Since its debut event in 2005, the Prelude to the Dream started out as a way for Tony Stewart to continue donating funds to the Victory Junction Gang camp. From 2005 through 2008 the race raised money for the camp and also for the Tony Stewart Foundation. Since 2009, the annual event has raised money for various charities and this year is no different with the funds raised going to Feed the Children. It can be watched on HBO via Pay-Per-View, with the proceeds making up a part of the total donation to the charity. While the event is a fantastic effort that exemplifies the philanthropic side of NASCAR, it also whets the appetite for those fans of the sport who long, once again, to see the best stock car drivers in the world turn laps on a dirt racing surface. Of course, it hasn’t happened in a points-paying race on the Cup schedule since 1971, however, a dirt race would be a great addition to the diverse listing of race tracks the Cup series currently utilizes on its docket.
The ARCA series has been running on dirt since 1996 at both the DuQuoin and Springfield race tracks in Illinois. They do not utilize customized dirt cars like the Late Models that are used at the Prelude; instead they simply modify their normal stock cars with a slightly different setup than they run on asphalt and have at it. It is part of the season-long championship that crowns a winner who is able to compete on short tracks, intermediates, superspeedways, road courses and dirt tracks. That gives ARCA, and not NASCAR, the most diverse schedule of tracks run by any touring series.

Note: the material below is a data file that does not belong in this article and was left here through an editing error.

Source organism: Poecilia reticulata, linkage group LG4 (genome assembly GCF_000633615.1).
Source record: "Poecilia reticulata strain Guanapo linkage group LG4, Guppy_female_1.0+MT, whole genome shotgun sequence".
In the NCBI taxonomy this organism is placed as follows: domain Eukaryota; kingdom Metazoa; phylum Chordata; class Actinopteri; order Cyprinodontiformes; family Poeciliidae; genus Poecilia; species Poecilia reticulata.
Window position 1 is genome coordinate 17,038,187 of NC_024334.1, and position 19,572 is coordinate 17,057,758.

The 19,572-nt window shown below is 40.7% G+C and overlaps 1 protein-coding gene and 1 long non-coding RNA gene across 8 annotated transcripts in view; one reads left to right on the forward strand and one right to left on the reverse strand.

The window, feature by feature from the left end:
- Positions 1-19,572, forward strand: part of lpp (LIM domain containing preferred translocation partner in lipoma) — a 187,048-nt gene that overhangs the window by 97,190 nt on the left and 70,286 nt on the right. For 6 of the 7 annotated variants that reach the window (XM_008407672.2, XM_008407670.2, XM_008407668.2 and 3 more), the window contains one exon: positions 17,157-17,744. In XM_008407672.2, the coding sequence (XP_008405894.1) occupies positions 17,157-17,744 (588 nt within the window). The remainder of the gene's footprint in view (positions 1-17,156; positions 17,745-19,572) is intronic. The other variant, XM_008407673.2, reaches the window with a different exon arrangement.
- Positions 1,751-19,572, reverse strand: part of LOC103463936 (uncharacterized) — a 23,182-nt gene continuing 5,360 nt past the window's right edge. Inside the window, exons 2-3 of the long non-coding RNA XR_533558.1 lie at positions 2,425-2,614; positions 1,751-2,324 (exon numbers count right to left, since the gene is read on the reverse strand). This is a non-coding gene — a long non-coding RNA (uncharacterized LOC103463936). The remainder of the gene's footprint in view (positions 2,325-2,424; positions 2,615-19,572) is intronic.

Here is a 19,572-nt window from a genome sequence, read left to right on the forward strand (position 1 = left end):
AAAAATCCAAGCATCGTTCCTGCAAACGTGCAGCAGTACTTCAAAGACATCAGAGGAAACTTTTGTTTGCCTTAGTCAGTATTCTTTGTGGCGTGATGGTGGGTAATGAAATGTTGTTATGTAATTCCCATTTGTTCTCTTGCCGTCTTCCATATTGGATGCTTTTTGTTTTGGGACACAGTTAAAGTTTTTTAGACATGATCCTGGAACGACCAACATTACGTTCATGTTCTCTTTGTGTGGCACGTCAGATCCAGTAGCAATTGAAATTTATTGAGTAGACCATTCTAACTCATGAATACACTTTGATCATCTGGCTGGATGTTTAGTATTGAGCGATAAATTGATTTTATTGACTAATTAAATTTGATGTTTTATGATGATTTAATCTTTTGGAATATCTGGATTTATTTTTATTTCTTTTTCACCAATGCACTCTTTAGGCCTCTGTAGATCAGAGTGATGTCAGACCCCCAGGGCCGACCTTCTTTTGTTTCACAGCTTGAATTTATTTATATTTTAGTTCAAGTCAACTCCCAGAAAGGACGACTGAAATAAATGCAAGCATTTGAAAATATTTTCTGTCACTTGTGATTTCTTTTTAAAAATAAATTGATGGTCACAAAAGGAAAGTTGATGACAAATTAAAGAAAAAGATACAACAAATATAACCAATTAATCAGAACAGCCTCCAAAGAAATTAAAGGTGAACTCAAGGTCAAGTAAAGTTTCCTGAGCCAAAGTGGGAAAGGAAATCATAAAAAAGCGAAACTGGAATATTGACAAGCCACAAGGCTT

The roots of NASCAR are buried deep in the red clay of the Carolinas. The earliest competitors were moonshine runners who got together to try and prove who had the fastest cars. During its formative years, NASCAR’s premier series competed on small, dusty bullrings throughout the Southeast, and the majority of them were under a half-mile in length, testing the drivers’ physical skills every lap. However, when the schedule was revamped in 1972, all tracks under a half-mile were eliminated, and the dirt-track heritage of the sport was left behind.
With the recent slide in attendance numbers at the race track, and the television audience that has been a little more worse than flat over the last half decade, sparking new interest in the sport would certainly be beneficial to everyone involved. As the Prelude continues to draw bigger and bigger numbers every year, the people in Daytona have to be taking notice. Perhaps the time has come to take the sport back to its humbler roots. So many people are clamoring for the sport to get back to more short tracks, why not kill two birds with one stone?
The Prelude will be a great display of driving talent from drivers inside and outside of NASCAR and will raise a truckload of money for charity. It will also showcase the fact that there is a massive audience for dirt track racing that is completely untapped by NASCAR thanks to their abandonment of their roots some 40 years ago. It is time to change that and get the Cup series back on dirt.
To quote an old racing adage: “Dirt is for racing, asphalt is for getting there.”
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